Articles Posted in Delaware Supreme Court

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Russell Grimes was accused of participating in a bank robbery. He was indicted for first-degree robbery, aggravated menacing, and other related charges. At trial, the jury convicted him of first-degree robbery, but acquitted him of aggravated menacing. He appealed, and based on an error that occurred during jury selection, the Delaware Supreme Court vacated his first-degree robbery conviction and remanded for a new trial. A jury again convicted him of first-degree robbery. The question this case presented for the Supreme Court's review: if a defendant is convicted by a jury of one offense, but acquitted - in the same verdict - of a lesser-included offense, and the conviction on the greater offense is vacated on appeal, does the acquittal on the lesser offense prevent the State, under the Double Jeopardy Clause, from retrying the defendant for the greater offense? The Court concluded it did not. View "Grimes v. Delaware" on Justia Law

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Defendant-appellant, Terrance Everett accepted a Facebook friend request from a detective who was using a fictitious profile. The detective then used information gained from such monitoring to obtain a search warrant for Everett’s house, where officers discovered evidence that prosecutors subsequently used to convict him. Everett asked the trial court to determine whether the detective knowingly and intentionally, or with reckless disregard for the truth, omitted information from the affidavit- namely, information concerning the detective’s covert Facebook monitoring - that was material to the magistrate’s finding of probable cause. Everett argued that, if he made this showing by a preponderance of the evidence at such a hearing, then the evidence obtained via this warrant should have been suppressed. The Superior Court denied Everett’s motion. The Delaware Supreme Court affirmed the superior court's denial of Everett's motion, finding the Fourth Amendment does not protect a defendant who exposes incriminating evidence to an undercover police officer after he voluntarily "friended" the officer on Facebook. View "Everett v. Delaware" on Justia Law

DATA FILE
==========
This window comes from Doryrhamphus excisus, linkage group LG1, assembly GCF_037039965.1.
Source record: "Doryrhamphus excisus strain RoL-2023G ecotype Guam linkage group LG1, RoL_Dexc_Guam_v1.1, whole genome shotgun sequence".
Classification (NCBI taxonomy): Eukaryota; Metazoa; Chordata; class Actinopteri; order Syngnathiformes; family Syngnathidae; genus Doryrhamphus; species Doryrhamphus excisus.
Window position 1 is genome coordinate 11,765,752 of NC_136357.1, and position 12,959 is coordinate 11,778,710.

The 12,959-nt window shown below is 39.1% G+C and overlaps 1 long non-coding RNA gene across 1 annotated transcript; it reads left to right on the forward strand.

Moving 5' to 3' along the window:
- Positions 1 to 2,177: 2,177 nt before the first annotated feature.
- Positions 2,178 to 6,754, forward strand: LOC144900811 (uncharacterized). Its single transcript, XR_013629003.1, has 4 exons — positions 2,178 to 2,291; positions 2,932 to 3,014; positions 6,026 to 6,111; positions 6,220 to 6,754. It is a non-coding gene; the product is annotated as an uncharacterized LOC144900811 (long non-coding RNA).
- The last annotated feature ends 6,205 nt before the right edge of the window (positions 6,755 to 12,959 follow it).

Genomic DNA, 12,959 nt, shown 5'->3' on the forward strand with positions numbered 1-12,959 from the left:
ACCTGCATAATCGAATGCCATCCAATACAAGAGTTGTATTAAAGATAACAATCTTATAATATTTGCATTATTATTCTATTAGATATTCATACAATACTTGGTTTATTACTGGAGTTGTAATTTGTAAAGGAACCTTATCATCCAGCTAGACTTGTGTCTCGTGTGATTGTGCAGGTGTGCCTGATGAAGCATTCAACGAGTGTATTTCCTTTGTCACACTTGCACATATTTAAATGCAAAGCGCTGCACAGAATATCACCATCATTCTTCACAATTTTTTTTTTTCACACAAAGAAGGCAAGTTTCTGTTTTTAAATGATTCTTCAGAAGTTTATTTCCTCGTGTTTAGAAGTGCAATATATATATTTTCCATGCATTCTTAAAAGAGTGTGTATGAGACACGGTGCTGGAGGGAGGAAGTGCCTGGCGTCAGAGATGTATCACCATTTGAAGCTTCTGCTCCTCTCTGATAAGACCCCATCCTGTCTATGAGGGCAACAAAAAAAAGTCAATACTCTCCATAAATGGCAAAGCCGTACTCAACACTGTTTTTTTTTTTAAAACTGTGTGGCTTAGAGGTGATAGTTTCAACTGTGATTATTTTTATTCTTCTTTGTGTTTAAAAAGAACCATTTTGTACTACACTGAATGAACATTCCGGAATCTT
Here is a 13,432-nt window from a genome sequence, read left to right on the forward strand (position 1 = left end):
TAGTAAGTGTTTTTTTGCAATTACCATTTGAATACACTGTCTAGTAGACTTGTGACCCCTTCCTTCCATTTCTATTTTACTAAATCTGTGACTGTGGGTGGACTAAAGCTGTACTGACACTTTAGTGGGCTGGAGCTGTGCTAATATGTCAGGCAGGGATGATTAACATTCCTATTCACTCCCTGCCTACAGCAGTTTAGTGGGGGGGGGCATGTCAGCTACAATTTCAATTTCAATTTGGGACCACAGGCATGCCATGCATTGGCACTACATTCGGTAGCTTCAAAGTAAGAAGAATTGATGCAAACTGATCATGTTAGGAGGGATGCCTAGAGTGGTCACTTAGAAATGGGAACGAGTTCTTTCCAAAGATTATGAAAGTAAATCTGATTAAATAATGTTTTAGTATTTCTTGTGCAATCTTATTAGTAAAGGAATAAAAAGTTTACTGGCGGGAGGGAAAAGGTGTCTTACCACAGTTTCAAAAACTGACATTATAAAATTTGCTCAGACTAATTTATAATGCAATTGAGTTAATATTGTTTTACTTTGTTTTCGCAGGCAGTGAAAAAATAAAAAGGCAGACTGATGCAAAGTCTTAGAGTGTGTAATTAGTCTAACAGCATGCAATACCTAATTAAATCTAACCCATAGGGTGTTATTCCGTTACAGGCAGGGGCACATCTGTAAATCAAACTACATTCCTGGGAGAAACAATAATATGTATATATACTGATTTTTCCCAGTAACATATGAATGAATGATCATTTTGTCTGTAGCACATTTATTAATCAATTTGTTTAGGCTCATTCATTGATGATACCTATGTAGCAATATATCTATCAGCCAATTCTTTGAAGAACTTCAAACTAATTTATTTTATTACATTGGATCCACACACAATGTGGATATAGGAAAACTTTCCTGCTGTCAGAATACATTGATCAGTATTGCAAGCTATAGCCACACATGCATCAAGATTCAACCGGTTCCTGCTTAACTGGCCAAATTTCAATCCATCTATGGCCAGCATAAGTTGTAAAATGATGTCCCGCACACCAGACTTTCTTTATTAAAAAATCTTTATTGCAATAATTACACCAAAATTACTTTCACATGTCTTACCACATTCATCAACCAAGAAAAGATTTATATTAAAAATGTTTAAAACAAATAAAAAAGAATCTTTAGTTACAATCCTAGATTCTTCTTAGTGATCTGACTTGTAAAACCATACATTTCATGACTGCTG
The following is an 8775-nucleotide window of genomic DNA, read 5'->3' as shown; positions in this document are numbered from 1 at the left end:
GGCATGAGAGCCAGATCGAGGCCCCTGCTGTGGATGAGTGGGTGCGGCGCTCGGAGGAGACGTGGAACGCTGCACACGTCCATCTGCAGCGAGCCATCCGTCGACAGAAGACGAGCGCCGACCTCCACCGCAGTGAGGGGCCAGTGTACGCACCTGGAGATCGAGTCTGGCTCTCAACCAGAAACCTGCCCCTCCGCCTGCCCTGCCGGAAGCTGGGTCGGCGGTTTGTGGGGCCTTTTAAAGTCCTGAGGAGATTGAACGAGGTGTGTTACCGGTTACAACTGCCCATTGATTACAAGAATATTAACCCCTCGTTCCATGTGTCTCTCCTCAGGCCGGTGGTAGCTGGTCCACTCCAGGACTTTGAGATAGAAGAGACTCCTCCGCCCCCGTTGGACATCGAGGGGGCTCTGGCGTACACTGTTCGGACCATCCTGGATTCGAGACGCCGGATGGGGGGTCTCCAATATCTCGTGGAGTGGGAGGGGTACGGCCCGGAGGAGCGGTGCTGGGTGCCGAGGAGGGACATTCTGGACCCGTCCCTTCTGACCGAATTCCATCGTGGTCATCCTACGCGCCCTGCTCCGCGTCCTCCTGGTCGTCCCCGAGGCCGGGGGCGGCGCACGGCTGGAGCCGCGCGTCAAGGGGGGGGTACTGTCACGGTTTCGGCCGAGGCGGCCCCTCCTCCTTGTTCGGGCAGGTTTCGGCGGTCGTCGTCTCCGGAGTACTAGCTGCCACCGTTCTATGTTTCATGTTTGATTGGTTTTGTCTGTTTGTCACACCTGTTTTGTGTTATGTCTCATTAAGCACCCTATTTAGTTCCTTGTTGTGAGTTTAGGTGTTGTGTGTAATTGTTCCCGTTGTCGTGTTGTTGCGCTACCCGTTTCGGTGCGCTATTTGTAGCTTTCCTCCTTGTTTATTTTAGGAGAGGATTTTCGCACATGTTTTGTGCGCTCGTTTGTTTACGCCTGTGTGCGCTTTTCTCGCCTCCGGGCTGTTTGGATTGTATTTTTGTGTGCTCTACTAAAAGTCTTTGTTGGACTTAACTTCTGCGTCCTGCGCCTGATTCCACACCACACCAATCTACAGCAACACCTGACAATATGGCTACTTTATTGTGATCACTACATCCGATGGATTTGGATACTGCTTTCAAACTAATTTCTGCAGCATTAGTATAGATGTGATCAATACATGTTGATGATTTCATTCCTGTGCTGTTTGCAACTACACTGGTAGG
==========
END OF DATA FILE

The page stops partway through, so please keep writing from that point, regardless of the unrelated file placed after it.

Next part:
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David Buckham was convicted at trial of assault in the first degree and related charges in connection with a shooting. His appeal presented two questions of criminal procedure for the Delaware Supreme Court’s consideration: (1) the propriety of the trial court’s decision to call a recess at the State’s request so that one of the State’s witnesses, who was in the middle of testifying (and in the middle of recanting a statement he had given to investigators before trial) could consult with his lawyer; and (2) whether it was plain error for the trial court to uphold a warrant that authorized a search of “[a]ny and all store[d] data” on Buckham’s cell phone for any evidence of any kind that might link him to the shooting. Buckham was forbidden by the trial court from cross-examining the witness about what transpired during the consultation. He argued it was reversible error to allow it and a violation of his confrontation rights to bar him from cross-examining the witness about it. The trial court sustained the warrant despite recognizing that the only nexus the warrant application established between his phone and the shooting was that the phone might have contained GPS data that might have been useful to investigators. The search instead turned up some arguably incriminating Facebook messages Buckham contended should have been suppressed. The Supreme Court agreed the trial court’s decision to allow the State’s witness a midtestimony consultation with counsel was reversible error, and that the decision to uphold the warrant and admit the Facebook messages was plain error. The Court therefore reversed Buckham’s convictions and remanded for a new trial. View "Buckham v. Delaware" on Justia Law

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Appellant Christopher Rivers was convicted by jury trial on two counts of Murder in the First Degree, two Counts of Possession of a Firearm During the Commission of a Felony, Conspiracy in the First Degree, and Criminal Solicitation in the First Degree. He appealed, arguing: (1) the trial court’s denial of his motion for a change of venue from New Castle County to either Kent or Sussex County prevented him from receiving a fair and impartial jury trial because of highly inflammatory and sensationalized media coverage and the New Castle County public’s reaction to it; and (2) the trial court abused its discretion by admitting into evidence co-defendants’ statements made after the murders were committed pursuant to the co-conspirator hearsay exception under Delaware Rule of Evidence 801(d)(2)(E). Finding no merit to either claim, the Delaware Supreme Court affirmed. View "Rivers v. Delaware" on Justia Law